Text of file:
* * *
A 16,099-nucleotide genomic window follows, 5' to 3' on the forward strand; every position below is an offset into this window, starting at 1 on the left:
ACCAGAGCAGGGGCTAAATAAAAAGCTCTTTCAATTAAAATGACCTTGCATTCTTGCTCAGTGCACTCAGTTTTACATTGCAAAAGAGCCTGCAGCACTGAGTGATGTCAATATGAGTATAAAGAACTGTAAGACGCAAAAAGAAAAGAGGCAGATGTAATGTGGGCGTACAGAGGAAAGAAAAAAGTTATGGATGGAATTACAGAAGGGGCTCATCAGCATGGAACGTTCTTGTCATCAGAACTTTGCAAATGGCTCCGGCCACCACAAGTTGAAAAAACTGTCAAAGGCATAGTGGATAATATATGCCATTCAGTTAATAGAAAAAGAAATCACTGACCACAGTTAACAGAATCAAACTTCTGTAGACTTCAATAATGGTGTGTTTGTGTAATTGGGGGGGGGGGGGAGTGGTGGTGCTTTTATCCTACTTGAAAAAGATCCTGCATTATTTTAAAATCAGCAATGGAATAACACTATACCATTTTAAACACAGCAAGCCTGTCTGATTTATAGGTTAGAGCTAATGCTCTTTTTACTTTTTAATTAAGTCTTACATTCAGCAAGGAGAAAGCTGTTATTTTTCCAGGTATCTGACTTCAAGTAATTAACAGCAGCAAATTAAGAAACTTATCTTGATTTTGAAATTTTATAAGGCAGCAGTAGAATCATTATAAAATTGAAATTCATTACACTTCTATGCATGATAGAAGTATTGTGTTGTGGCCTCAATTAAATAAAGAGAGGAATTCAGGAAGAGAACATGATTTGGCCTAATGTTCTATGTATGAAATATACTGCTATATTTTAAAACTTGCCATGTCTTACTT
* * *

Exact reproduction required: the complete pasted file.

A 16,099-nucleotide genomic window follows, 5' to 3' on the forward strand; every position below is an offset into this window, starting at 1 on the left:
ACCAGAGCAGGGGCTAAATAAAAAGCTCTTTCAATTAAAATGACCTTGCATTCTTGCTCAGTGCACTCAGTTTTACATTGCAAAAGAGCCTGCAGCACTGAGTGATGTCAATATGAGTATAAAGAACTGTAAGACGCAAAAAGAAAAGAGGCAGATGTAATGTGGGCGTACAGAGGAAAGAAAAAAGTTATGGATGGAATTACAGAAGGGGCTCATCAGCATGGAACGTTCTTGTCATCAGAACTTTGCAAATGGCTCCGGCCACCACAAGTTGAAAAAACTGTCAAAGGCATAGTGGATAATATATGCCATTCAGTTAATAGAAAAAGAAATCACTGACCACAGTTAACAGAATCAAACTTCTGTAGACTTCAATAATGGTGTGTTTGTGTAATTGGGGGGGGGGGGGAGTGGTGGTGCTTTTATCCTACTTGAAAAAGATCCTGCATTATTTTAAAATCAGCAATGGAATAACACTATACCATTTTAAACACAGCAAGCCTGTCTGATTTATAGGTTAGAGCTAATGCTCTTTTTACTTTTTAATTAAGTCTTACATTCAGCAAGGAGAAAGCTGTTATTTTTCCAGGTATCTGACTTCAAGTAATTAACAGCAGCAAATTAAGAAACTTATCTTGATTTTGAAATTTTATAAGGCAGCAGTAGAATCATTATAAAATTGAAATTCATTACACTTCTATGCATGATAGAAGTATTGTGTTGTGGCCTCAATTAAATAAAGAGAGGAATTCAGGAAGAGAACATGATTTGGCCTAATGTTCTATGTATGAAATATACTGCTATATTTTAAAACTTGCCATGTCTTACTT